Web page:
Another problem I have is that sometimes I get too lazy to dive into the complexity of human emotions to unpick my real or fictional characters’ inner worlds. I have to be watchful not to resort to generic, meaningless descriptions, such as “he got angry” or “she felt sad”. I try reminding myself that different people experience sadness differently and even the same person feels many types of sadness. The blues I experienced while reading Madam Bovary was mixed with the pleasure at Flaubert’s prose, and obviously differs from how I feel when my work is rejected by publishers, for example. The writer’s job is not to resort to shortcuts, but to describe emotional shades and paradoxes. Maureen Corrigan, an American literary critic and the author of a memoir Leave Me Alone I Am Reading, expressed this better when she described her expectations of emotional honesty from writers:
What we readers do each time we open a book is to set off on a search for authenticity. We want to get closer to the heart of things…a few good sentences…[that] can crystallize vague feelings, fleeing physical sensations, or, sometimes, profound epiphanies… Readers…are alert to passages in a book that illuminate what was previously shadowy and formless. In our daily lives, where we’re bombarded by the fake and the trivial, reading serves as a way to stop, shut out the noise of the world, and try to grab hold of something real, no matter how small.
I am also uneasy about rendering myself vulnerable through my work. It was Brian Castro, a writer I admire, who wisely advised me to write openly about my emotional pain. He said this would earn me sympathy with the readers and deepen the work. I had Castro’s voice in my head when, despite the shame I felt, I wrote an essay about living with numerous scars, which I usually conceal. I now call such writing “undressing”. Slowly, and painfully, I am learning that those details I wish to omit are exactly the ones I must write about.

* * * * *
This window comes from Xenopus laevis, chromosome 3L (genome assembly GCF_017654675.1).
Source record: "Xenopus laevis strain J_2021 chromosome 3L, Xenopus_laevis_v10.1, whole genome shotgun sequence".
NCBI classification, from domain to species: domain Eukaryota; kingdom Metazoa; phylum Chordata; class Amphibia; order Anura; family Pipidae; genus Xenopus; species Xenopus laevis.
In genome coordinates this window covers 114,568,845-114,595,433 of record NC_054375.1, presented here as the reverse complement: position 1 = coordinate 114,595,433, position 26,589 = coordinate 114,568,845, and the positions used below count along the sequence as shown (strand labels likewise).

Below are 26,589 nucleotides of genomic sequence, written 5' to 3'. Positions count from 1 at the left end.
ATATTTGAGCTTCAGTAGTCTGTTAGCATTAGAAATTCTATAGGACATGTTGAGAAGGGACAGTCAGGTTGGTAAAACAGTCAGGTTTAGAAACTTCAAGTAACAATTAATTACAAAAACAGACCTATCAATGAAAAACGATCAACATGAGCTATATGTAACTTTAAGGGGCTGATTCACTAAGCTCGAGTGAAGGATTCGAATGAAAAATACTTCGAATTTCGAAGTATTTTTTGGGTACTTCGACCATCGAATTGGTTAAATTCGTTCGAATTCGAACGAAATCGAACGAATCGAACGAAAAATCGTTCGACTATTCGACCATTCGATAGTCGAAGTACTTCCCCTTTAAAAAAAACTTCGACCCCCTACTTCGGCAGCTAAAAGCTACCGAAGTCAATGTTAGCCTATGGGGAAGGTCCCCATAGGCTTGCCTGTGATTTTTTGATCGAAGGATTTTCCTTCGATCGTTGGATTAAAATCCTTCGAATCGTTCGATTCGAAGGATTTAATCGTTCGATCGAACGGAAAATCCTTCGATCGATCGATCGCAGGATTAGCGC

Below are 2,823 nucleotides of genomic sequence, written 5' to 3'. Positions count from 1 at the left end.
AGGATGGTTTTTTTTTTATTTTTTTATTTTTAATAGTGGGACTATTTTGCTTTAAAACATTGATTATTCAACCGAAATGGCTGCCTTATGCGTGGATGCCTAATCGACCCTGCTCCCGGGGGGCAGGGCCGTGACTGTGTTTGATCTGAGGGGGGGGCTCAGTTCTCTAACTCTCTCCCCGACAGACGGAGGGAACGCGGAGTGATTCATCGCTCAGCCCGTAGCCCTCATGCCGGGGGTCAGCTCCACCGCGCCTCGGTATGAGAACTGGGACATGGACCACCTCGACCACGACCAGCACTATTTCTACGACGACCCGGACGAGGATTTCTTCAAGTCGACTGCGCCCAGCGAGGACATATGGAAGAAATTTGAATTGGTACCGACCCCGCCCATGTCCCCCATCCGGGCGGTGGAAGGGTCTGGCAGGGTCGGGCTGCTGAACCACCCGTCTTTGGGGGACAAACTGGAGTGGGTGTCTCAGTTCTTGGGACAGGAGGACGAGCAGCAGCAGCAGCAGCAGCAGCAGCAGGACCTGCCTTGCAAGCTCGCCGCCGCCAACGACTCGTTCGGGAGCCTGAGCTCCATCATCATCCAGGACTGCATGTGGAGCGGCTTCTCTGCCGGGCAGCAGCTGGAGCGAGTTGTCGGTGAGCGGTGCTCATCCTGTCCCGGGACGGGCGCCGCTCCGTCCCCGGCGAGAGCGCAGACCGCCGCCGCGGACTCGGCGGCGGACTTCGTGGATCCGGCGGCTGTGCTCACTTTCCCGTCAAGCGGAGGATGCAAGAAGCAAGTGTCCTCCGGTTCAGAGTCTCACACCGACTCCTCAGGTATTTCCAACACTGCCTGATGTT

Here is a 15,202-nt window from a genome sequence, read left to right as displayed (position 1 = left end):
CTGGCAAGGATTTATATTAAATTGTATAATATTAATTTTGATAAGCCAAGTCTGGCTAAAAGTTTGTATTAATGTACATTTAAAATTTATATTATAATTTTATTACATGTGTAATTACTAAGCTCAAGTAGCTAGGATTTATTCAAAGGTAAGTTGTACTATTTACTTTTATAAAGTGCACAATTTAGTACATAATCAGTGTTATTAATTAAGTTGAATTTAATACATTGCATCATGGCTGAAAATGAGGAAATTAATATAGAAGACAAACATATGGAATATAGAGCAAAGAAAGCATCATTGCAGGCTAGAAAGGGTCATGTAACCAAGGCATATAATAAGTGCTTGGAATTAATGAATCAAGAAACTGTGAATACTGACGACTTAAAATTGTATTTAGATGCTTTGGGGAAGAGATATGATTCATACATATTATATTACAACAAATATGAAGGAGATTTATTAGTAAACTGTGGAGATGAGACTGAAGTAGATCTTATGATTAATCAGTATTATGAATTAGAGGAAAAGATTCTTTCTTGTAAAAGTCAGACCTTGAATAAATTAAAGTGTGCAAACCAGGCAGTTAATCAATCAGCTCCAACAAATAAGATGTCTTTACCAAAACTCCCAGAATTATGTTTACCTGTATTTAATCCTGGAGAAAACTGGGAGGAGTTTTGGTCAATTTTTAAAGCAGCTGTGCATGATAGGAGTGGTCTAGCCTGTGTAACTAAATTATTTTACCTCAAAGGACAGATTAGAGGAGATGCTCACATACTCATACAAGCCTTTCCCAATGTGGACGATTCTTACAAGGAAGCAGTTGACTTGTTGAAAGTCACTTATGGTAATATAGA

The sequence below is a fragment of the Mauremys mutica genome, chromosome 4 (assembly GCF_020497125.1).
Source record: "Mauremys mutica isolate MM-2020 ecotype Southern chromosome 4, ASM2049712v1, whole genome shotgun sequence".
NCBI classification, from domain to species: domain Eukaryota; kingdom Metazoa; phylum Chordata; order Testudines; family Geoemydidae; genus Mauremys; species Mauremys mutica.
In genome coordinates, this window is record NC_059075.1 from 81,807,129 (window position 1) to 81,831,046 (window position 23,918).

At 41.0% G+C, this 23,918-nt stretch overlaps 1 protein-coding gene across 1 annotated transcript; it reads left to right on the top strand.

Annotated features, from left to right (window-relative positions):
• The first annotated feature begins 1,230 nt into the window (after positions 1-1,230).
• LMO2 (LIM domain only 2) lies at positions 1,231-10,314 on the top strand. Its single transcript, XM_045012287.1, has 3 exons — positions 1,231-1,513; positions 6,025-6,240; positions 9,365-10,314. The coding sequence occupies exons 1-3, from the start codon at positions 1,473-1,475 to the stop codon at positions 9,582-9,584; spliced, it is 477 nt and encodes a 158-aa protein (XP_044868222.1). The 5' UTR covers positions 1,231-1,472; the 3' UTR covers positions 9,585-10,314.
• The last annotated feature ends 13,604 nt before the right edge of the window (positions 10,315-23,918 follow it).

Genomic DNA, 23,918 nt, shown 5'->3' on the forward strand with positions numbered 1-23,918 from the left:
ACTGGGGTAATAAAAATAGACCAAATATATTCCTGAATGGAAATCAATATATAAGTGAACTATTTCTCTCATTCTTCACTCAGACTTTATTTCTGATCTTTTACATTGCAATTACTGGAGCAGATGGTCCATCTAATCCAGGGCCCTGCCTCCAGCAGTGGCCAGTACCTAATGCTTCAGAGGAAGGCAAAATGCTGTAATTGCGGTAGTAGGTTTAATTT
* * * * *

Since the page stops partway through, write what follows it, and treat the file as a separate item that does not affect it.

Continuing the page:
Surely writing honestly comes more naturally for some writers than it does to me. I have to literally coach myself to do so. Nine years ago I took this honesty thing on as a project. Since then I have developed a self-talk where I keep reminding myself to be more courageous, that these are my differences and quirks that make my work interesting. As Kevin Brophy wrote in Creativity: “You must think like a writer, loosen up and let your madness come through.” To release such madness, for inspiration I read gutsy writers, like Erica Jong and Eduard Limonov.
For my honesty project, I find journal writing to be useful too. It is a safe place to exercise honesty and exorcise my habits of smoothing things, before doing such writing “for real”. There I practice being vulnerable, drumming into myself that writing must hurt me first if I want the reader also to feel something.